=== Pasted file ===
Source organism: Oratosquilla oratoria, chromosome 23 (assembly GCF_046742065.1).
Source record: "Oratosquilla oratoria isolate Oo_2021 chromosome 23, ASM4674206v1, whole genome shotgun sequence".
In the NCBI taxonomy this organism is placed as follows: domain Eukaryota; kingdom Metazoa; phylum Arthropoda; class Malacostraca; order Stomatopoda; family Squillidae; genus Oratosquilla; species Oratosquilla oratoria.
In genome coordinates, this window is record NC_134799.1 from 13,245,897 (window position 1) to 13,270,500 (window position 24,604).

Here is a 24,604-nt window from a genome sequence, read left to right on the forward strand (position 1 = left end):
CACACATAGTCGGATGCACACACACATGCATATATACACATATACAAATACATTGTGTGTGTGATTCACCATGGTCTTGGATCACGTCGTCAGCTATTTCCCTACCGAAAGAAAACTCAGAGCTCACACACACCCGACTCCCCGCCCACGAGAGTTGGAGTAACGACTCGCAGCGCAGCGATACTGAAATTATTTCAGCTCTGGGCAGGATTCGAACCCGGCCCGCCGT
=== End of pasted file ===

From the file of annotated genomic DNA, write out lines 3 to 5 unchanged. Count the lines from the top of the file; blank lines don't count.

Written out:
In the NCBI taxonomy this organism is placed as follows: domain Eukaryota; kingdom Metazoa; phylum Arthropoda; class Malacostraca; order Stomatopoda; family Squillidae; genus Oratosquilla; species Oratosquilla oratoria.
In genome coordinates, this window is record NC_134799.1 from 13,245,897 (window position 1) to 13,270,500 (window position 24,604).

Here is a 24,604-nt window from a genome sequence, read left to right on the forward strand (position 1 = left end):